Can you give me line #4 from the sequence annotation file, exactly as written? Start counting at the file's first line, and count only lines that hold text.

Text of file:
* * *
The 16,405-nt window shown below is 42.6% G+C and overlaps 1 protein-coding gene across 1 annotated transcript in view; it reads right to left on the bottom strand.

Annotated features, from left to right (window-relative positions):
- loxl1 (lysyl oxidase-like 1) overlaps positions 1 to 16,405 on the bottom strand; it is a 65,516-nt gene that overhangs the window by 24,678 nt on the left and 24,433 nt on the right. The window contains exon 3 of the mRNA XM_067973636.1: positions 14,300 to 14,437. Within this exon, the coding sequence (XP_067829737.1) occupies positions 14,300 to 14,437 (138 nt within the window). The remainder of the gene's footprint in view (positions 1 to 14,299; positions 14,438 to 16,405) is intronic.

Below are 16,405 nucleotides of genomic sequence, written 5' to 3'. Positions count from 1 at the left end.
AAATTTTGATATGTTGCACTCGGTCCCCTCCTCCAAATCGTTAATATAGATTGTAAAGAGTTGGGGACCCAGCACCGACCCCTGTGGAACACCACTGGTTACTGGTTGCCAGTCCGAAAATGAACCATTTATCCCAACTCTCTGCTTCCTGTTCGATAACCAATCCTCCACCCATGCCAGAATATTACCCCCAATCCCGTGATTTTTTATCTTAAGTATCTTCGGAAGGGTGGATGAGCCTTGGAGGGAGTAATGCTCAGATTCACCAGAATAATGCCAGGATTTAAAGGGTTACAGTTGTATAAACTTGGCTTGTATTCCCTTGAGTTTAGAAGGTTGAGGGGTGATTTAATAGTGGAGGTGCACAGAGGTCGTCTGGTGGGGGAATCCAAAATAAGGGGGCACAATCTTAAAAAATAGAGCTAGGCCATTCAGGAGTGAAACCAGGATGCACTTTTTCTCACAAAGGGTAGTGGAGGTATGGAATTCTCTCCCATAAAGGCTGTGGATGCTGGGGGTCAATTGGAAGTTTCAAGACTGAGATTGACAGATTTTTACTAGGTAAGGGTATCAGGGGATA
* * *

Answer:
Below are 16,405 nucleotides of genomic sequence, written 5' to 3'. Positions count from 1 at the left end.